A Kiwi's plan to return to New Zealand to raise his family is in limbo after Immigration New Zealand granted permanent residency to only one of his young sons.
German-born Andreas Mahon, 35, is a New Zealand citizen and has lived in Auckland on and off since 2004.
His Malaysian wife, Jo-Lene, holds a permanent resident visa and they have two overseas-born sons, Nolan, 13 months, and Liam, who is 3.
Liam has been diagnosed with Williams syndrome, a non-hereditary genetic condition, and Immigration NZ thinks he may be a burden on the health system.
He has been issued an interim visa while his case is being considered.
"As Liam is not a New Zealand citizen he needs to meet the requirements to be granted residence," said Immigration area manager Michael Carley.
"INZ owes it to the New Zealand taxpayer to ensure that visa applicants have an acceptable standard of health to minimise costs and demands on New Zealand's health services."
Mr Carley said Liam's residency application was lodged on March 4 and had been referred to an independent medical assessor.
"Liam has not been disadvantaged by this as he has been kept on a valid visa to enable him to stay in the country," he said. "Some applications can take longer than others to process because of their complexity."
Mr Mahon has lodged a complaint against the agency, saying their decision to grant residency to just one of his two sons is "discriminatory".
"His brother was granted his visa in March, and three months later we still have no idea about what will happen to Liam," Mr Mahon said. "As they are both our children, we find this very discriminatory towards someone with special needs."
Williams syndrome affects one in 10,000 people and is present at birth, according to the Williams Syndrome Association.
People with the syndrome usually suffer medical problems, including cardiovascular disease, developmental delays and learning disabilities, and children can struggle with things like spatial relations, numbers and abstract reasoning and require early interventions, such as speech and occupational therapy.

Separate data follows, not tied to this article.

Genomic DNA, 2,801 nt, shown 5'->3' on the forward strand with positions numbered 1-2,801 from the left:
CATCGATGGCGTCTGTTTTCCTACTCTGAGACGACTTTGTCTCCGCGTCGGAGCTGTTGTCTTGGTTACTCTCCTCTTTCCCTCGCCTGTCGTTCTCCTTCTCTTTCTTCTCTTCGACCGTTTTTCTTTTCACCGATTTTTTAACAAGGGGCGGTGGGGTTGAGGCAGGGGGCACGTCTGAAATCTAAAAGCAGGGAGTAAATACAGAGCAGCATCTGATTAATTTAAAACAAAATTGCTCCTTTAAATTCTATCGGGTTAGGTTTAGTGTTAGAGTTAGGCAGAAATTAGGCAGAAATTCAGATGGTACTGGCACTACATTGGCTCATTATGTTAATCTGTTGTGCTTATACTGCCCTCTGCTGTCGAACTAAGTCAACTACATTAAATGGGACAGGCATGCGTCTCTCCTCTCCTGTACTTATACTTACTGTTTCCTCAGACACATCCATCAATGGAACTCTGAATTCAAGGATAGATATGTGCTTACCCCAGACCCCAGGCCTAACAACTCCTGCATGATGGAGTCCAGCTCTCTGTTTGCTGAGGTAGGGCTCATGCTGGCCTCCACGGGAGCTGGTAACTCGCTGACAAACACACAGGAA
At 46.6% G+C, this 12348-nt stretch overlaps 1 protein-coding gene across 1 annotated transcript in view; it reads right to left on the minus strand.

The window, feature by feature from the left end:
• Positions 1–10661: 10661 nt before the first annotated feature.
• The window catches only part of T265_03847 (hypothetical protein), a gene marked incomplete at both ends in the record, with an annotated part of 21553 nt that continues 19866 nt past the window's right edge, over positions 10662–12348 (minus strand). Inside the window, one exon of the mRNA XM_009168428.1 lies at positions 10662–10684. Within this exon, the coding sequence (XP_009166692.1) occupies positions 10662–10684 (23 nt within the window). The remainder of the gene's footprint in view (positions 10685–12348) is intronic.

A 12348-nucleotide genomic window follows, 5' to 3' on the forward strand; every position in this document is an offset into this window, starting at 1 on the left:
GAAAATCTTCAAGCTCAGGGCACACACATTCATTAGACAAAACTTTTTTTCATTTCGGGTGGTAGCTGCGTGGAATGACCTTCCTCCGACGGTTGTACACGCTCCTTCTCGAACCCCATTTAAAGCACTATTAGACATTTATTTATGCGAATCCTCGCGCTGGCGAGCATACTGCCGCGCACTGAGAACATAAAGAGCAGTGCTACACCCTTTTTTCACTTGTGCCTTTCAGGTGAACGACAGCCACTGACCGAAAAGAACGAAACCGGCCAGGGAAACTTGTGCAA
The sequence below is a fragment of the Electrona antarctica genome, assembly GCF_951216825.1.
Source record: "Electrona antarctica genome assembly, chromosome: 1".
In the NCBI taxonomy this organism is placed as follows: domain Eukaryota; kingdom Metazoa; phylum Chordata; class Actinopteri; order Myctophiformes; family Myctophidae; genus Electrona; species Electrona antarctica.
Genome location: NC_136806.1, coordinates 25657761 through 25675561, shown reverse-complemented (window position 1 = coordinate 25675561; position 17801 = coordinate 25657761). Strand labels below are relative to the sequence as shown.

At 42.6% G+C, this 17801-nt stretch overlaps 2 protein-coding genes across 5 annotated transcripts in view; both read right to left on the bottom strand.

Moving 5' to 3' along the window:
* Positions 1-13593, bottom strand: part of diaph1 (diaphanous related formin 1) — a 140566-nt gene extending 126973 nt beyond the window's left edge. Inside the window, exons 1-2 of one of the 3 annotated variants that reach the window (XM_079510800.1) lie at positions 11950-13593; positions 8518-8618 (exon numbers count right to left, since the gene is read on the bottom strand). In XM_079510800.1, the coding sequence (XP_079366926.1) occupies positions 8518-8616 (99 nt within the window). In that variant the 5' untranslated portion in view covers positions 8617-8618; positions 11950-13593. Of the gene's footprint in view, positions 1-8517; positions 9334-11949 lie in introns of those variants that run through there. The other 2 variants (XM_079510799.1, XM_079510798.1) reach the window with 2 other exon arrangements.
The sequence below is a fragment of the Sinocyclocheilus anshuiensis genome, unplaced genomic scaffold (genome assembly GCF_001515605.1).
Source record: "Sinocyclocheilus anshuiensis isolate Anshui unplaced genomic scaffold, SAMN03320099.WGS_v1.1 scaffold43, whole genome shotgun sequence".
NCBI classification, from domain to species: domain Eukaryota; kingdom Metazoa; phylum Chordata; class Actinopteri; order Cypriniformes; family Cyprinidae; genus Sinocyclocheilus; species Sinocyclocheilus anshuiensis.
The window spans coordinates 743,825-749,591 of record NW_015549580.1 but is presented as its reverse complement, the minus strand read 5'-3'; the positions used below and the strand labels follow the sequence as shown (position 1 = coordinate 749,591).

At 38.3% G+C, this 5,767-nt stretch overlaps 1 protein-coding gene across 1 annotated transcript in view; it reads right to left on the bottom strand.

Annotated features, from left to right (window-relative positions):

Mrs Mahon said Immigration NZ's indecision had put the family under a lot of stress and Liam had fallen behind on his medical treatments.
"He's overdue for his heart check-up ... he also needs speech therapy, physiotherapy, occupational therapy and he needs to see the doctors," she said.
She said they could not afford to pay for the treatment privately. It would cost about $1000 per visit to see the cardiologist.
Mrs Mahon, who moved to New Zealand in 2006, said she returned to Malaysia to deliver Liam because she wanted to be close to family.
They then moved to Germany for two and a half years. Nolan was born there.
"It is unfair ... The fact that both of us are entitled to live and work here must surely mean that our dependent children should be able to live here with us without all this red tape," she said. "We really have no idea what we'd do if Liam doesn't get a visa to stay ... We don't have a plan B."
Fight to stay
• Liam Mahon, 3, has Williams syndrome, a genetic condition affecting about 1 in 10,000 people who require ongoing medical care
• Immigration NZ grants residency to his 13-month-old brother, but places Liam's case under consideration
• Immigration New Zealand says it owes it to taxpayers to ensure visa applicants have acceptable standard of health
• Liam's father, a New Zealand0 citizen, says Immigration NZ's action discriminates against people with special needs